Left: Shirley, Eric, Me, and June at Shirley’s birthday party. Right: Allen, Me, and Sully at Armstrong stadium for the Sabalenka-Stojanovic match.
All footage I recorded from the US Open is [here].
I made a nice trip with family to Washington DC. We went to the Museum of American History, where my brother and I particularly enjoyed the Military History exhibit. Then, I walked around from the national mall to the lincoln memorial. Passing the WWII memorial and to the Lincoln memorial along the reflection pool, I thought about the sacrifices that those before us made so that I could have freedom in my daily moments. This experience underscored how fortunate I am to have this life, and the reason why present also means gift. So many before us gave their lives so that we could have the freedom and opportunities in ours—it would be disrepectful to waste their sacrifice by watching youtube all day. It is sad to leave such a beautiful city that I grew up near but hadn’t visited much.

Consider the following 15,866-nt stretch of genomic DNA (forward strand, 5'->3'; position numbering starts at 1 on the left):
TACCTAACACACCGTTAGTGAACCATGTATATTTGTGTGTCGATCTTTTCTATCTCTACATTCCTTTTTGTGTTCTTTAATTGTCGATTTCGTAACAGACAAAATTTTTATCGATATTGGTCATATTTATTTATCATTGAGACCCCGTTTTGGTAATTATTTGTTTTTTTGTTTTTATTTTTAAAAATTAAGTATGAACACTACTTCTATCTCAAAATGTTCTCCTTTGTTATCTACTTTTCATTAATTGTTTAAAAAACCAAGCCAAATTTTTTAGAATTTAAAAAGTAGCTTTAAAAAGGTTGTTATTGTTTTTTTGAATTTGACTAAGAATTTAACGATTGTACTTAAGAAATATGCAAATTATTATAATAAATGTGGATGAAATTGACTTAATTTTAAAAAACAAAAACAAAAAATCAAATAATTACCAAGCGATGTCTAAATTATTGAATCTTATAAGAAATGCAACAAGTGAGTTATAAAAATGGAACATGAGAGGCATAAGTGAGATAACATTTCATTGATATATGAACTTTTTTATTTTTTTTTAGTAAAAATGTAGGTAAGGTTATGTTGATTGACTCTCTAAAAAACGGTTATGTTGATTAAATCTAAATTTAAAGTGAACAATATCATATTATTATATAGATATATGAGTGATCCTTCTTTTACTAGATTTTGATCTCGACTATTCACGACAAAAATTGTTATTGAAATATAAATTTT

I then went back a couple of days later to visit the Museums of African American History and Natural History. The Museum of African American History is a stunning experience that helps bring light to the challenges overcome by Blacks in America. Particularly touching was the the first exhibit, which documented the lives of free and enslaved Blacks from 1400 to the American Civil War, who were treated basically as commodities. I think as we gain a better understanding of neuroscience and human consciousness in the future, the abhorrence of slavery will be even more recognized. I also noticed that as an adult, I was much more open to learning about history, which I now see as a study of the most significant events in human well-being, than when I was forced to learn such things in high school.